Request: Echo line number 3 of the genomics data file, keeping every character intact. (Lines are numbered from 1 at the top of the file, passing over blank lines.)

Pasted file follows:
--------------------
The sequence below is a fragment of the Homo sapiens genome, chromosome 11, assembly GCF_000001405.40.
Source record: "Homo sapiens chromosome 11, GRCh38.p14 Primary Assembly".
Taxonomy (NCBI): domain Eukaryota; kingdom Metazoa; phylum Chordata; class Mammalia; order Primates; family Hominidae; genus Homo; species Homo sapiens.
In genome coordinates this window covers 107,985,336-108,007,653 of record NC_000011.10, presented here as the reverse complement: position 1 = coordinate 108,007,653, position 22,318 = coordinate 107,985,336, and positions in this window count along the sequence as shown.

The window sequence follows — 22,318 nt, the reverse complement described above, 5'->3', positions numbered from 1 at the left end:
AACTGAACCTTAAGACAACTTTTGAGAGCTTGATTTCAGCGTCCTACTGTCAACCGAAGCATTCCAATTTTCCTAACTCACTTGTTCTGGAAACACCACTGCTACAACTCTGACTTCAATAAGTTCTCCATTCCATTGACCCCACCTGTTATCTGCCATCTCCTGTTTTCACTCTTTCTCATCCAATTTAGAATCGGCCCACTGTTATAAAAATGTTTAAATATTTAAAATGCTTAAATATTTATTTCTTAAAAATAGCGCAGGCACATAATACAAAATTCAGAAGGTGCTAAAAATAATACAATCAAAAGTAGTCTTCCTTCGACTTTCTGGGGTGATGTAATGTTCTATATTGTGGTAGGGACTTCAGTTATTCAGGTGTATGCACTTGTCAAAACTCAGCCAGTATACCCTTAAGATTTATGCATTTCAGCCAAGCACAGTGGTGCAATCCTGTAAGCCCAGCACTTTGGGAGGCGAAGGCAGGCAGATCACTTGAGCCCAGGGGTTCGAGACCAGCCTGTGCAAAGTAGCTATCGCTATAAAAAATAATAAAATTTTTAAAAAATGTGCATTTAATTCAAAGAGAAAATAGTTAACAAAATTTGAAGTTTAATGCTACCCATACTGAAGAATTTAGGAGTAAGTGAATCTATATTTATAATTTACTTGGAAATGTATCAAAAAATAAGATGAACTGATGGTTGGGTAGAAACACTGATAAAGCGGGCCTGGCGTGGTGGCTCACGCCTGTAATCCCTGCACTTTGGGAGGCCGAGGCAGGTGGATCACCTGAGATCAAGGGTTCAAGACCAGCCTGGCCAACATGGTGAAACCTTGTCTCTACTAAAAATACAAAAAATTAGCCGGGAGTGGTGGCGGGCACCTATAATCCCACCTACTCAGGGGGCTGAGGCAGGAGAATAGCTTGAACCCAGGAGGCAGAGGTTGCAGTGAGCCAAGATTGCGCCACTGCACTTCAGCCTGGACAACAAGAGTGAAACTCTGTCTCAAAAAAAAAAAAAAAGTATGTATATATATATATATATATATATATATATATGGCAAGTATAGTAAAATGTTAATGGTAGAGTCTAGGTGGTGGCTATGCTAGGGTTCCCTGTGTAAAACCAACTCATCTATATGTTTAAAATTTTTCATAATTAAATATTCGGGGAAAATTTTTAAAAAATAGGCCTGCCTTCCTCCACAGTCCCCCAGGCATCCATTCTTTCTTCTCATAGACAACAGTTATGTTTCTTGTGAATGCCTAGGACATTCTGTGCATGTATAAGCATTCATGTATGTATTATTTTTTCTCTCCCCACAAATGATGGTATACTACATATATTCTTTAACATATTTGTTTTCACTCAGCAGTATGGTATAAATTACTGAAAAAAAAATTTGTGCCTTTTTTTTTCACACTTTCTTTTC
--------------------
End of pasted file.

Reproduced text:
Taxonomy (NCBI): domain Eukaryota; kingdom Metazoa; phylum Chordata; class Mammalia; order Primates; family Hominidae; genus Homo; species Homo sapiens.